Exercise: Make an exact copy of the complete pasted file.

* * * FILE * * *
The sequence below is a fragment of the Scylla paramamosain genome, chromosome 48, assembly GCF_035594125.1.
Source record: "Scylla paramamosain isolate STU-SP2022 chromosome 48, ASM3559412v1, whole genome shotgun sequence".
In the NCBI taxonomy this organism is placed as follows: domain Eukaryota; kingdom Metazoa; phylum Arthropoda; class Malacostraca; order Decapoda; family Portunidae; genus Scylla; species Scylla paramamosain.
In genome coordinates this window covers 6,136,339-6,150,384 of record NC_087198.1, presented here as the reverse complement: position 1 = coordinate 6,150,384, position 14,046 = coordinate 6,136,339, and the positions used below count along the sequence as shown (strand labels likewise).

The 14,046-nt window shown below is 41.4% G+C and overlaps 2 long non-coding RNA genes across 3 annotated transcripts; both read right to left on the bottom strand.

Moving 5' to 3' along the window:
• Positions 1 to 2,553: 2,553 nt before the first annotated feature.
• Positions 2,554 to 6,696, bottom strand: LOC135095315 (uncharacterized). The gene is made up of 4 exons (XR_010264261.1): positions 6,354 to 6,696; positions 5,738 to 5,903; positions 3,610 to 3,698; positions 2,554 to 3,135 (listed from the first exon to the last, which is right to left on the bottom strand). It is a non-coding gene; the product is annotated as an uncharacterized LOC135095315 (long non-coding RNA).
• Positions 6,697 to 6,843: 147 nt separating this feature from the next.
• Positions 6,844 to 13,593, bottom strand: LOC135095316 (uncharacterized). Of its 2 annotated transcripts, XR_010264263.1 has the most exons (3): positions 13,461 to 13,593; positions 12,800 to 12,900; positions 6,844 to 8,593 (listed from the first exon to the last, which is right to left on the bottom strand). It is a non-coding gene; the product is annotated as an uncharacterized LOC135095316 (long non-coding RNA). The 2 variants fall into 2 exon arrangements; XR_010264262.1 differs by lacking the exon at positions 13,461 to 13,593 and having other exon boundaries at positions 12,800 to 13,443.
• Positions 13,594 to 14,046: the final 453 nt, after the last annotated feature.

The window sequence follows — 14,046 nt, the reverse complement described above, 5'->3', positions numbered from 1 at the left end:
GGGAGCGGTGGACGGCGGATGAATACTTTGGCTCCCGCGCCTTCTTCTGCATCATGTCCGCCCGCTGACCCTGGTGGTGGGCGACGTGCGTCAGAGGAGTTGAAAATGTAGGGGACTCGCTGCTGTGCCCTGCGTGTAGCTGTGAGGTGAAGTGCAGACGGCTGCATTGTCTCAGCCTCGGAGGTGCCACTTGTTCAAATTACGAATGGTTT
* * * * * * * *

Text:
The sequence below is a fragment of the Scylla paramamosain genome, chromosome 48, assembly GCF_035594125.1.
Source record: "Scylla paramamosain isolate STU-SP2022 chromosome 48, ASM3559412v1, whole genome shotgun sequence".
In the NCBI taxonomy this organism is placed as follows: domain Eukaryota; kingdom Metazoa; phylum Arthropoda; class Malacostraca; order Decapoda; family Portunidae; genus Scylla; species Scylla paramamosain.
In genome coordinates this window covers 6,136,339-6,150,384 of record NC_087198.1, presented here as the reverse complement: position 1 = coordinate 6,150,384, position 14,046 = coordinate 6,136,339, and the positions used below count along the sequence as shown (strand labels likewise).

The 14,046-nt window shown below is 41.4% G+C and overlaps 2 long non-coding RNA genes across 3 annotated transcripts; both read right to left on the bottom strand.

Moving 5' to 3' along the window:
• Positions 1 to 2,553: 2,553 nt before the first annotated feature.
• Positions 2,554 to 6,696, bottom strand: LOC135095315 (uncharacterized). The gene is made up of 4 exons (XR_010264261.1): positions 6,354 to 6,696; positions 5,738 to 5,903; positions 3,610 to 3,698; positions 2,554 to 3,135 (listed from the first exon to the last, which is right to left on the bottom strand). It is a non-coding gene; the product is annotated as an uncharacterized LOC135095315 (long non-coding RNA).
• Positions 6,697 to 6,843: 147 nt separating this feature from the next.
• Positions 6,844 to 13,593, bottom strand: LOC135095316 (uncharacterized). Of its 2 annotated transcripts, XR_010264263.1 has the most exons (3): positions 13,461 to 13,593; positions 12,800 to 12,900; positions 6,844 to 8,593 (listed from the first exon to the last, which is right to left on the bottom strand). It is a non-coding gene; the product is annotated as an uncharacterized LOC135095316 (long non-coding RNA). The 2 variants fall into 2 exon arrangements; XR_010264262.1 differs by lacking the exon at positions 13,461 to 13,593 and having other exon boundaries at positions 12,800 to 13,443.
• Positions 13,594 to 14,046: the final 453 nt, after the last annotated feature.

The window sequence follows — 14,046 nt, the reverse complement described above, 5'->3', positions numbered from 1 at the left end:
GGGAGCGGTGGACGGCGGATGAATACTTTGGCTCCCGCGCCTTCTTCTGCATCATGTCCGCCCGCTGACCCTGGTGGTGGGCGACGTGCGTCAGAGGAGTTGAAAATGTAGGGGACTCGCTGCTGTGCCCTGCGTGTAGCTGTGAGGTGAAGTGCAGACGGCTGCATTGTCTCAGCCTCGGAGGTGCCACTTGTTCAAATTACGAATGGTTT